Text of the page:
Jean-Claude Guédon, “Open Access Archives: From Scientific Plutocracy to the Republic of Science,” IFLA Journal 29 no. 2 (2003): 129-140. http://www.ifla.org/V/iflaj/ij-2-2003.pdf

institutional review 3
Institutional Review (3)

“Paradise” (1)

“The way to achieve [an evaluation process that is demonstrably the best possible] is to constitute extremely prestigious, international, juries that pass judgement on submitted papers with the utmost rigour. For example, the top schools of the world in any given field form a consortium to evaluate economics papers or sociological papers and they publish their procedures, their minutes and their results so as to create the greatest possible transparency.”

Jean-Claude Guédon, “Open Access Archives: From Scientific Plutocracy to the Republic of Science,” IFLA Journal 29 no. 2 (2003): 129-140. http://www.ifla.org/V/iflaj/ij-2-2003.pdf

paradise 2
“Paradise” (2)

“Structuring an institutional repository in this fashion would clearly indicate that notonly is open access of the essence, but that evaluation is also a central concern of such a repository.”

Jean-Claude Guédon, “Open Access Archives: From Scientific Plutocracy to the Republic of Science,” IFLA Journal 29 no. 2 (2003): 129-140. http://www.ifla.org/V/iflaj/ij-2-2003.pdf

professional respect 1
Professional Respect (1)

[Authors] “want the respect of the people they respect most, who are not the reviewers whom a journal editor may someday assign but rather the people who will be reading the preprint. Those peers who use … [arXiv.org] are the people whom the author is primarily addressing, and there is good reason for them to be in top professional form since their future might be more influenced by the opinion of their peerstherethan by the opinions that might be generated in the future by the formal publication of the paper.”

Joseph M. Ransdell, “Publication at LANL as Involving Peer Review,”

Posting to American-Scientist-E-PRINT-Forum, July 13, 1999. http://www.ecs.soton.ac.uk/~harnad/Hypermail/Amsci/0332.html

professional respect 2
Professional Respect (2)

“The invisible hand is just an awareness of a future contingency …, and I am confident that the researchers using the … [arXiv.org] system are not normally thinking about that contingency but rather about the far more pressing reality that consists of the people who will be downloading and reading the preprint; for they are the peers whose acceptance counts first of all … .”

Joseph M. Ransdell, “Re: Publication at LANL as Involving Peer Review,”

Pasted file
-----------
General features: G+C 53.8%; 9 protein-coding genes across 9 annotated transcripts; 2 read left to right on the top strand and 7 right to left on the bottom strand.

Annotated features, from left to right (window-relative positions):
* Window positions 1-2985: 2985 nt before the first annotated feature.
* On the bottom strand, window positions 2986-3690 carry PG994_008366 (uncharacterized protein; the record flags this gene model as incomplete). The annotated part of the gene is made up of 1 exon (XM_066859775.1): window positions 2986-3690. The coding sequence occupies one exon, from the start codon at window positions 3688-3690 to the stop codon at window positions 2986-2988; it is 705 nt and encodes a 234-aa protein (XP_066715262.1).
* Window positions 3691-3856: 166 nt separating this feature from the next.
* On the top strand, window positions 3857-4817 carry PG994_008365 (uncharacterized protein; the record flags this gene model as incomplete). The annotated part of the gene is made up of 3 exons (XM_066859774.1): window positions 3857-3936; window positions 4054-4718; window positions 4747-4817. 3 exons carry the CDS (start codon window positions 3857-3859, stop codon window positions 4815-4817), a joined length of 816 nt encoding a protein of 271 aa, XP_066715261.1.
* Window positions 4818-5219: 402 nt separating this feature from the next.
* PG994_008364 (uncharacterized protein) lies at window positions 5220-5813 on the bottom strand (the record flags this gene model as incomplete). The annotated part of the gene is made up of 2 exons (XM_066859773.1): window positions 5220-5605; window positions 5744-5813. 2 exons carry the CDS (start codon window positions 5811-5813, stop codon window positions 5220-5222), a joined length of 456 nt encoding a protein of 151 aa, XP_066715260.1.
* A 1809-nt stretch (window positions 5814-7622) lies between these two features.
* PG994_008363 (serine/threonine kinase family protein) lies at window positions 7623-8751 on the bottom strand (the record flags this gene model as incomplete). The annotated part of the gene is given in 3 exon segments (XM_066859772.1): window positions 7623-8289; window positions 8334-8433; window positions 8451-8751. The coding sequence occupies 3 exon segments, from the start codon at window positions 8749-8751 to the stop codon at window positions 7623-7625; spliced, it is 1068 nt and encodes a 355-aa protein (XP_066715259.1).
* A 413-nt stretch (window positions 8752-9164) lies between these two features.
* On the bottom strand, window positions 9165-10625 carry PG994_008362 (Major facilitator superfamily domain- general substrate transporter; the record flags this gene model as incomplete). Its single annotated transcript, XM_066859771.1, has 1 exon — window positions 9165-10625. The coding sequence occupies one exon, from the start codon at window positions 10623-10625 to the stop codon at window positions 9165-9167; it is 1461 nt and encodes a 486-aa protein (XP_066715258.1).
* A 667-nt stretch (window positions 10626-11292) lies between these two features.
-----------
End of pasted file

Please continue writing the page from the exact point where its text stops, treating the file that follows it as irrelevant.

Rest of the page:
Posting to American-Scientist-E-PRINT-Forum, July 14, 1999. http://www.ecs.soton.ac.uk/~harnad/Hypermail/Amsci/0334.html

professional respect 3
Professional Respect (3)

“What … [authors] fear, if they fear anything, is not the future peer reviewers but the disapproval of their peerswho will be downloading and critically inspecting what they make available … [in arXiv.org]. Fear is not really the right name for it, of course: the desire to be respected by those whom one respects comes much closer to it, and it implies no abasement because this is peer respect, which is the respect equals have for equals.”

Joseph M. Ransdell, “Re: Publication at LANL as Involving Peer Review,”

Posting to American-Scientist-E-PRINT-Forum, July 15, 1999. http://www.ecs.soton.ac.uk/~harnad/Hypermail/Amsci/0336.html

peer pressure
Peer Pressure

[While arXiv.org] “doesn’t incorporate peer review proper it certainly incorporates peer critical control in quite as direct a way as does the traditional system of peer review in connection with the journals.”

Joseph M. Ransdell, “Publication at LANL as Involving Peer Review,”

Posting to American-Scientist-E-PRINT-Forum, July 13, 1999. http://www.ecs.soton.ac.uk/~harnad/Hypermail/Amsci/0332.html

critical peer response 1
Critical Peer Response (1)

“The people who download the preprints are peers and they do critically review it. ...to avoid merely verbal dispute let us call it something else: ‘critical peer response’. ... [I]t is not the invisible hand of peer reviewthat accounts for the maintaining of quality in the … [arXiv.org] preprint server system but rather the prospect of encountering the manifest reality of critical peer response.”

Joseph M. Ransdell, “Re: Publication at LANL as Involving Peer Review,”

Posting to American-Scientist-E-PRINT-Forum, July 15, 1999. http://www.ecs.soton.ac.uk/~harnad/Hypermail/Amsci/0336.html

critical peer response 2
Critical Peer Response (2)

“The practice of primary publication … [in arXiv.org] as elsewhere certainly includes taking a critical stance on what is published there, and may generate critical assessment of it both of a private and a publicnature along with subsequent correction or defense, and of course the only kind of critical stance that the users of the system are interested in is criticism from people whom they regard as their peers.”